Learning from Ladakh

I have just obtained this fine book that is for some reason not easy to find in libraries. How can that be? Just in the prologue material it explains our position on planet earth more clearly than I have seen it expressed anywhere else.

Learning from Ladakh, Helena Norberg-Hodge, ISBN: 0-87156-559-5

Grasshopper Gardens

Pandora came up the pipes into the kitchen sink. Did you know that scorpions carry their babies on their backs?


Relationships also have emergent properties that would not exist if the one or the other were not involved. Or, as Joseph Campbell used to say, in a marriage we do not sacrifice for the other person, but for the relationship itself.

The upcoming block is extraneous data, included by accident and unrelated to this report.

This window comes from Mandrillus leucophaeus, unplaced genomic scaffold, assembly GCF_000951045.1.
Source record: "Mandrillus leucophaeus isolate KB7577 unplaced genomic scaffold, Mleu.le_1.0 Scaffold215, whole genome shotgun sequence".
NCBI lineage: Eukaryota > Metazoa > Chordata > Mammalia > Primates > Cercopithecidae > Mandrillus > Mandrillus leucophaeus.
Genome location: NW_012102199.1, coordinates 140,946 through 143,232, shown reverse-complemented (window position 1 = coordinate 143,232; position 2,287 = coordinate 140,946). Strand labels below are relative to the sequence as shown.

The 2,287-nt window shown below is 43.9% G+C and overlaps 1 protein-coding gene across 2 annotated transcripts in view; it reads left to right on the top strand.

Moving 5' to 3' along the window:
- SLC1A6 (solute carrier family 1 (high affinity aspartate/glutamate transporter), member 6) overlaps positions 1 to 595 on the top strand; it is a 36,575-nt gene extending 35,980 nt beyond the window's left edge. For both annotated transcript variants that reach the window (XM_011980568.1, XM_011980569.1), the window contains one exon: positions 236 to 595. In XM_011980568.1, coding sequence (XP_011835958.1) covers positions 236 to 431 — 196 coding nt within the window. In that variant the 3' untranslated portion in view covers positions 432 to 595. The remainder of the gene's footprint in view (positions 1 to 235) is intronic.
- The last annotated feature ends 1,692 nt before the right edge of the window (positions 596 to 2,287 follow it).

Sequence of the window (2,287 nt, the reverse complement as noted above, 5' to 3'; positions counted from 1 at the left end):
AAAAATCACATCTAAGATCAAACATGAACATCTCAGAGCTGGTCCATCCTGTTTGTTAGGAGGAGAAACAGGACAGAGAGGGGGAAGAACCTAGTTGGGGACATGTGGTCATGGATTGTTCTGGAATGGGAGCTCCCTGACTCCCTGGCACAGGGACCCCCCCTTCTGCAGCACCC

Bare Bones Biology Transcript 017 – Emergent Properties

It seems like the hardest scientific things to explain are those that everyone already understands. Like gravity for example. Or emergent properties. My favorite emergent property is thinking, and lately I’ve been thinking quite a lot about emergent properties.

An emergent property — let me warn you, I think some British scientist made up this definition, because it sounds very high-tone, but the reality is amazingly real. In fact it’s fun to know these things, and when I give you some examples it will make more sense. And don’t bother to write it down, you can always go to my blog for double-check.